[credit provider=”www.bbrslaw.com” url=”http://www.bbrslaw.com/website/p7-phaller.html”]
The progressive blogosphere was buzzing today after a report revealed a former Goldman Sachs VP changed his name shortly after leaving the bank and before joining House Committee on Oversight and Government Reform headed by Rep. Darrell Issa (R-California).The article from ThinkProgressive claimed Peter Haller, formerly known as Peter Simonyi, changed his name in order to conceal his move from Goldman to lobbying against bank regulations.
It’s true that he’s attempting to “thwart regulations that affect Goldman Sachs’ bottom line” by fighting against regulations that could hurt the bank.
But as we suspected, there’s no conspiracy about his name change. He was open about it from the get-go.
Haller told Kevin Roose at DealBook in an emailed statement the reason he changed his name to his mother’s maiden name in 2008 was because he’s a descendant of a Transylvania count. And after leaving Goldman, he finally had time to do the paperwork.
My mother, whose maiden name is Theodora Maria Theresia haller-koi gr Haller (in the U.S., Dora Haller), married Imre Gabor Simonyi and took his name. Her father Alfred haller-koi gr Haller was killed in Budapest in 1944 by fascists as he attempted to prevent children from being conscripted into the military. Prior to his return to Hungary in 1944, he served under Regent Miklos Horthy, as a Hungarian diplomat stationed in England supporting the British in opposition to Germany. His last request was that if Theodora marries, her husband and children would carry on the Haller name.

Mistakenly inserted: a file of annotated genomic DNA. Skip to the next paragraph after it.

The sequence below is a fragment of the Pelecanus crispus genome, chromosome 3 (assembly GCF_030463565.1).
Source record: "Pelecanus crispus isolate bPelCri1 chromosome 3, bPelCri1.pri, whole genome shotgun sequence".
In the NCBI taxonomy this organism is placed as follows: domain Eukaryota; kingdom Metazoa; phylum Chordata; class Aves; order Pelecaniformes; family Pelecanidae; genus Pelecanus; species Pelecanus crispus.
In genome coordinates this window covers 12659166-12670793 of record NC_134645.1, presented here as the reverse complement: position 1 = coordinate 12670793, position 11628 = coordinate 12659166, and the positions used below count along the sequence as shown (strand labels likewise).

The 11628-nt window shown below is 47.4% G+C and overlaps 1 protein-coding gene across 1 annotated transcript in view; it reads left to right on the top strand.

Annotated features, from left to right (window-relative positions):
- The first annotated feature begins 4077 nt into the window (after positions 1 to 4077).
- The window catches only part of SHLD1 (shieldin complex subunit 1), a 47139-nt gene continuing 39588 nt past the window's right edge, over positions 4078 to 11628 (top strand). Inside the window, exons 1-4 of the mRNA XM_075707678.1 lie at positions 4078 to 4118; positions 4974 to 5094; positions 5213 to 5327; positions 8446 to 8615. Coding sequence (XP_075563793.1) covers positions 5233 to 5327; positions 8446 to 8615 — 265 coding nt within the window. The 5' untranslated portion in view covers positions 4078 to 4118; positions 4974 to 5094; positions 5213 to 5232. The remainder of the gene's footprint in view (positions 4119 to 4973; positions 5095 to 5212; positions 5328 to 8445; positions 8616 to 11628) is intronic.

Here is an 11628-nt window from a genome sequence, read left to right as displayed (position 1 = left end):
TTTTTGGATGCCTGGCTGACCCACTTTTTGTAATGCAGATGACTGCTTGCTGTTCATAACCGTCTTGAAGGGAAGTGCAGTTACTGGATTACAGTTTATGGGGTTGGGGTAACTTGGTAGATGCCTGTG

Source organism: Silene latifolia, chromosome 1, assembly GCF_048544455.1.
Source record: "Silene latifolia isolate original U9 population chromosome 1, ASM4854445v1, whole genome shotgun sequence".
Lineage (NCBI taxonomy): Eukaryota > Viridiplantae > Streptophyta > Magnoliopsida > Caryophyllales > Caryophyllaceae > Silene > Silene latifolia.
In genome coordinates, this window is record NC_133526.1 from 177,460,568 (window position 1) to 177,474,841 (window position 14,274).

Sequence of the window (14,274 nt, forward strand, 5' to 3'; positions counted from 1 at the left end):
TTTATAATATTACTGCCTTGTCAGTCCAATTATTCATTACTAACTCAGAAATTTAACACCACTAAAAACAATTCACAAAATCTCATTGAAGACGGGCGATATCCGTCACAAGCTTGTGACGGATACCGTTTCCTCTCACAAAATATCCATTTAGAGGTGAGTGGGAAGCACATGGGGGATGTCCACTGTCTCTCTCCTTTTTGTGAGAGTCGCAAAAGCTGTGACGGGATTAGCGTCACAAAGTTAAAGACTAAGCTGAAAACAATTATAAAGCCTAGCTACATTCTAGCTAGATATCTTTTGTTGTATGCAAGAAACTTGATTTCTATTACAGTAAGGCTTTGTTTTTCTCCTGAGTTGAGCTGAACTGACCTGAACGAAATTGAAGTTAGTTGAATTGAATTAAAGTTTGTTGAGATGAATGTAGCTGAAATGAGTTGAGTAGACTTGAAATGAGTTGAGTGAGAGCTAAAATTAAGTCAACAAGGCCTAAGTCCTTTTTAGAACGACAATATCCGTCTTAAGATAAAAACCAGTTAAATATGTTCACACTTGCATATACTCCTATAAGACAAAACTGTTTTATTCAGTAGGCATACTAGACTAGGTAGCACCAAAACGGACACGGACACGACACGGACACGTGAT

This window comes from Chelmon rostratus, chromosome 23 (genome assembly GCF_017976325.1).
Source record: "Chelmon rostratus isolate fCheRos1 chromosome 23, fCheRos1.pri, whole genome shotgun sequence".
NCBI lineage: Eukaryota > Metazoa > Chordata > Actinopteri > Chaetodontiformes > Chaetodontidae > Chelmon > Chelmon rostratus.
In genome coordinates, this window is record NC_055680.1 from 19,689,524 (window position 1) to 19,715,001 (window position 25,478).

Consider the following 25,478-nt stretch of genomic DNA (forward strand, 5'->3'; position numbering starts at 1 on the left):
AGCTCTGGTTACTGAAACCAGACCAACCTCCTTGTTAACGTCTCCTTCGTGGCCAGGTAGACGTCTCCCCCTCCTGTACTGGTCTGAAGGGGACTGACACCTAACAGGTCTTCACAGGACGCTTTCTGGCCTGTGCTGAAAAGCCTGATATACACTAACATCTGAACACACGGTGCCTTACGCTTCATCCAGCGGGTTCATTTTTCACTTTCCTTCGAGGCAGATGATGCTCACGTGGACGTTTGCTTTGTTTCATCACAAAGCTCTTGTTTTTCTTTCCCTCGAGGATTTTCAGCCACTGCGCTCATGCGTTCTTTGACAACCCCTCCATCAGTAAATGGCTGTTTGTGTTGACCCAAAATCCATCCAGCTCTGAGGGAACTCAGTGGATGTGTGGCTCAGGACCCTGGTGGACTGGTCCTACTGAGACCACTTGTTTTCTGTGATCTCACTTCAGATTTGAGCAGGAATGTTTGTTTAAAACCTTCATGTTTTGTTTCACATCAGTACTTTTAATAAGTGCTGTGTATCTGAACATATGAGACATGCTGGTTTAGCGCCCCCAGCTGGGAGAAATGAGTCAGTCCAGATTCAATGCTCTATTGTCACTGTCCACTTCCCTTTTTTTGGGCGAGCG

As my sister and I became adults, at some point discussions began that we should carry on the name of my mother’s family, which had lived in Transylvania, up until it was granted to Romania under the Treaty of Trianon after World War I. During a period of unemployment following my time at Goldman Sachs, I found the time to proceed with the name change, as did my sister. Please note my father and mother remain happily married to this day.